I participated in the cycle of coffee today. This gives me some insight into how much goes in to a cup of coffee and will make me savor every cup from now until I die.
A coffee plant is like a waist-high to chest-high bush with clumps of berries on it. When the berry turns red it can be harvested. Inside this red fruit is a bean (seed, really) that’s kind of green and slimy. The beans get washed and dried a little bit and dumped into big bins (trash bins in this case). Eventually, they get tossed into a roaster, at which point they need to be consumed within a week.
All of this is a little confusing to me and the tour went too fast, but that’s what I gathered. Here are a few other notes.
This guy at O’o Farm harvests this stuff by hand. Basically, when he sees red fruit, he pulls it off. I ate the red fruit and it’s not that bad. I think he uses it for something, but I can’t remember.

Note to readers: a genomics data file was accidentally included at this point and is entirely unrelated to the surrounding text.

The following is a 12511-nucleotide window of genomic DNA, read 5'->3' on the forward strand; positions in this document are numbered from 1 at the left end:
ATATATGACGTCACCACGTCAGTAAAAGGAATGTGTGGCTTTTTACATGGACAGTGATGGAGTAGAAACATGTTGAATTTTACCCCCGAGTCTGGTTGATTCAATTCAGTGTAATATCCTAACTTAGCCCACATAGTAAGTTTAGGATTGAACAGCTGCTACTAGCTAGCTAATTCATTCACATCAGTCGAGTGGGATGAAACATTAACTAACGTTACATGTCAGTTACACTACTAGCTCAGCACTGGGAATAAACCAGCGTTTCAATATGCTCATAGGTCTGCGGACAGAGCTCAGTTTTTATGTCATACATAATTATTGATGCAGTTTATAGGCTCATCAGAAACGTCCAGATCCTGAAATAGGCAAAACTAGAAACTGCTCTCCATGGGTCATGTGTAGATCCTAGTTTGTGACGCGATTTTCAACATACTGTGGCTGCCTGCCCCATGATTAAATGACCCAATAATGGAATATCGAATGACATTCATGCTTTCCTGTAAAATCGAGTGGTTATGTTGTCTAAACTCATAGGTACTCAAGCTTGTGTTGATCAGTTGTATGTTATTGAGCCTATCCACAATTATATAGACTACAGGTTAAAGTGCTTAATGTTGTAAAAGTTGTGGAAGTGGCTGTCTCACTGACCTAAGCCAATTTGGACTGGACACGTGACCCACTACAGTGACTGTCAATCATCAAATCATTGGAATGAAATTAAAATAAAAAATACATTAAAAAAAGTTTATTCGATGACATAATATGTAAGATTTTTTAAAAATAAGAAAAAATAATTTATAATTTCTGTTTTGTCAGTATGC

Notice I have three green seeds in my palm in the picture. Gail gave me her seed, hers had a single seed and mine had two, which means something. However, I can’t recall what that is. I need to research that.
The seeds/beans can sit in those trash cans for a while. I think that’s where the manufacturing lag happens, between harvesting and roasting, so it can go from the grower to the roaster without loss of quality.
He likes to brew it in a French Press. That’s how we had it and it was good. Really good. He’s been experimenting with a Chemex.
Here is the on-site coffee shop they have at O’o Farm:
How cool is that? Wow!